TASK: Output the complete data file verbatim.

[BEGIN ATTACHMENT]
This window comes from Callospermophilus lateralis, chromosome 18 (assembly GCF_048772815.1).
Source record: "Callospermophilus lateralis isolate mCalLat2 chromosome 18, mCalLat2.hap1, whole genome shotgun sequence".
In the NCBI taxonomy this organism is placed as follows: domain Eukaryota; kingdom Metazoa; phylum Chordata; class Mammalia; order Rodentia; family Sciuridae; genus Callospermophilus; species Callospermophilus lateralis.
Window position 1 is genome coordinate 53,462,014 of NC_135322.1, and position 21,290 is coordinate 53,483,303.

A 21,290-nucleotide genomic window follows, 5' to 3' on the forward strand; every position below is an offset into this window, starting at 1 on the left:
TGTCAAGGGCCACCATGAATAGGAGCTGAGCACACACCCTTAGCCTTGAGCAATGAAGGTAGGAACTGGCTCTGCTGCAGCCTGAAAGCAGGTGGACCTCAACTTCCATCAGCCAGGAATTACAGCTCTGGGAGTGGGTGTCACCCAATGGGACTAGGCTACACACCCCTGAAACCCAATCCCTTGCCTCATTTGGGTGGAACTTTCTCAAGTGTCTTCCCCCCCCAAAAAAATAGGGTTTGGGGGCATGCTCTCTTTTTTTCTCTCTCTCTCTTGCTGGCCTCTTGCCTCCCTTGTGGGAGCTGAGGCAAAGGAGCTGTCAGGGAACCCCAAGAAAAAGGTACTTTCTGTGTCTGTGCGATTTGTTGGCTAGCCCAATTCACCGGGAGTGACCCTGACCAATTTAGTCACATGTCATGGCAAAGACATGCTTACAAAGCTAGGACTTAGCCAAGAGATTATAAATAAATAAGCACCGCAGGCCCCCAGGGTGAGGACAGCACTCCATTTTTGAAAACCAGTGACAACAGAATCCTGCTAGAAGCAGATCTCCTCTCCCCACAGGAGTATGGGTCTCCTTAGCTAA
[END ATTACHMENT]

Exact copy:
This window comes from Callospermophilus lateralis, chromosome 18 (assembly GCF_048772815.1).
Source record: "Callospermophilus lateralis isolate mCalLat2 chromosome 18, mCalLat2.hap1, whole genome shotgun sequence".
In the NCBI taxonomy this organism is placed as follows: domain Eukaryota; kingdom Metazoa; phylum Chordata; class Mammalia; order Rodentia; family Sciuridae; genus Callospermophilus; species Callospermophilus lateralis.
Window position 1 is genome coordinate 53,462,014 of NC_135322.1, and position 21,290 is coordinate 53,483,303.

A 21,290-nucleotide genomic window follows, 5' to 3' on the forward strand; every position below is an offset into this window, starting at 1 on the left:
TGTCAAGGGCCACCATGAATAGGAGCTGAGCACACACCCTTAGCCTTGAGCAATGAAGGTAGGAACTGGCTCTGCTGCAGCCTGAAAGCAGGTGGACCTCAACTTCCATCAGCCAGGAATTACAGCTCTGGGAGTGGGTGTCACCCAATGGGACTAGGCTACACACCCCTGAAACCCAATCCCTTGCCTCATTTGGGTGGAACTTTCTCAAGTGTCTTCCCCCCCCAAAAAAATAGGGTTTGGGGGCATGCTCTCTTTTTTTCTCTCTCTCTCTTGCTGGCCTCTTGCCTCCCTTGTGGGAGCTGAGGCAAAGGAGCTGTCAGGGAACCCCAAGAAAAAGGTACTTTCTGTGTCTGTGCGATTTGTTGGCTAGCCCAATTCACCGGGAGTGACCCTGACCAATTTAGTCACATGTCATGGCAAAGACATGCTTACAAAGCTAGGACTTAGCCAAGAGATTATAAATAAATAAGCACCGCAGGCCCCCAGGGTGAGGACAGCACTCCATTTTTGAAAACCAGTGACAACAGAATCCTGCTAGAAGCAGATCTCCTCTCCCCACAGGAGTATGGGTCTCCTTAGCTAA